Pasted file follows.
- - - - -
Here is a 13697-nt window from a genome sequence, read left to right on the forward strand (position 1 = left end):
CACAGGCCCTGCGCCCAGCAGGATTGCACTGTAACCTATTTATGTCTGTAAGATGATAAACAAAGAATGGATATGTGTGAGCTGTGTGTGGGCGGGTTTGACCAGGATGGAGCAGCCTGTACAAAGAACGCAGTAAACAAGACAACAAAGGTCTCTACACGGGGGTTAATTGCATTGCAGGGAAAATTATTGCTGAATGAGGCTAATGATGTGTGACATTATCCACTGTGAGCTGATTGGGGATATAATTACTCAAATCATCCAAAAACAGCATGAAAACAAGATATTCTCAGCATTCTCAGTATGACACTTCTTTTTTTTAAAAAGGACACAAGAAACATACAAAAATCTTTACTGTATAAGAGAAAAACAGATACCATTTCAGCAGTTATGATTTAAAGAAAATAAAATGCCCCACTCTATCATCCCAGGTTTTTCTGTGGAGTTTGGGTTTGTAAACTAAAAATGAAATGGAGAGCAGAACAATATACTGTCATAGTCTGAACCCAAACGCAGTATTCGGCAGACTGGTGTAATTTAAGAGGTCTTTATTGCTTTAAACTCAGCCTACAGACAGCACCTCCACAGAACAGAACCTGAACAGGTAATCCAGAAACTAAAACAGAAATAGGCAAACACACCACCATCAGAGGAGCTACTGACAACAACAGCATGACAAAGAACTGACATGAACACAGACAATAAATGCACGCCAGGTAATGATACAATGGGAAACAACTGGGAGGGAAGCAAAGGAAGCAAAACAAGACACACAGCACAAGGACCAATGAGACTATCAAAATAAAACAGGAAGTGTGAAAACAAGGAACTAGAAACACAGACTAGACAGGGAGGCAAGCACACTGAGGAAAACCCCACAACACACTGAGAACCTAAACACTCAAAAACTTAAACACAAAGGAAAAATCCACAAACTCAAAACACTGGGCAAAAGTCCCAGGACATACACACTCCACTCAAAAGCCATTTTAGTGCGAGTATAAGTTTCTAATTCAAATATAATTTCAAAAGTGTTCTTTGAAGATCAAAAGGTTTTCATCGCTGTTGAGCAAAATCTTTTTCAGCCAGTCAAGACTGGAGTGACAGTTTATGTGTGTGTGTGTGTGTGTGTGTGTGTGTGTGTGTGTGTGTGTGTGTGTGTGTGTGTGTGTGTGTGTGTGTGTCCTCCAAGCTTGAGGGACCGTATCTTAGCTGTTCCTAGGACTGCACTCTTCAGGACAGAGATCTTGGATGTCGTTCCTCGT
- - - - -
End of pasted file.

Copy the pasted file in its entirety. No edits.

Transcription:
Here is a 13697-nt window from a genome sequence, read left to right on the forward strand (position 1 = left end):
CACAGGCCCTGCGCCCAGCAGGATTGCACTGTAACCTATTTATGTCTGTAAGATGATAAACAAAGAATGGATATGTGTGAGCTGTGTGTGGGCGGGTTTGACCAGGATGGAGCAGCCTGTACAAAGAACGCAGTAAACAAGACAACAAAGGTCTCTACACGGGGGTTAATTGCATTGCAGGGAAAATTATTGCTGAATGAGGCTAATGATGTGTGACATTATCCACTGTGAGCTGATTGGGGATATAATTACTCAAATCATCCAAAAACAGCATGAAAACAAGATATTCTCAGCATTCTCAGTATGACACTTCTTTTTTTTAAAAAGGACACAAGAAACATACAAAAATCTTTACTGTATAAGAGAAAAACAGATACCATTTCAGCAGTTATGATTTAAAGAAAATAAAATGCCCCACTCTATCATCCCAGGTTTTTCTGTGGAGTTTGGGTTTGTAAACTAAAAATGAAATGGAGAGCAGAACAATATACTGTCATAGTCTGAACCCAAACGCAGTATTCGGCAGACTGGTGTAATTTAAGAGGTCTTTATTGCTTTAAACTCAGCCTACAGACAGCACCTCCACAGAACAGAACCTGAACAGGTAATCCAGAAACTAAAACAGAAATAGGCAAACACACCACCATCAGAGGAGCTACTGACAACAACAGCATGACAAAGAACTGACATGAACACAGACAATAAATGCACGCCAGGTAATGATACAATGGGAAACAACTGGGAGGGAAGCAAAGGAAGCAAAACAAGACACACAGCACAAGGACCAATGAGACTATCAAAATAAAACAGGAAGTGTGAAAACAAGGAACTAGAAACACAGACTAGACAGGGAGGCAAGCACACTGAGGAAAACCCCACAACACACTGAGAACCTAAACACTCAAAAACTTAAACACAAAGGAAAAATCCACAAACTCAAAACACTGGGCAAAAGTCCCAGGACATACACACTCCACTCAAAAGCCATTTTAGTGCGAGTATAAGTTTCTAATTCAAATATAATTTCAAAAGTGTTCTTTGAAGATCAAAAGGTTTTCATCGCTGTTGAGCAAAATCTTTTTCAGCCAGTCAAGACTGGAGTGACAGTTTATGTGTGTGTGTGTGTGTGTGTGTGTGTGTGTGTGTGTGTGTGTGTGTGTGTGTGTGTGTGTGTGTGTGTGTGTCCTCCAAGCTTGAGGGACCGTATCTTAGCTGTTCCTAGGACTGCACTCTTCAGGACAGAGATCTTGGATGTCGTTCCTCGT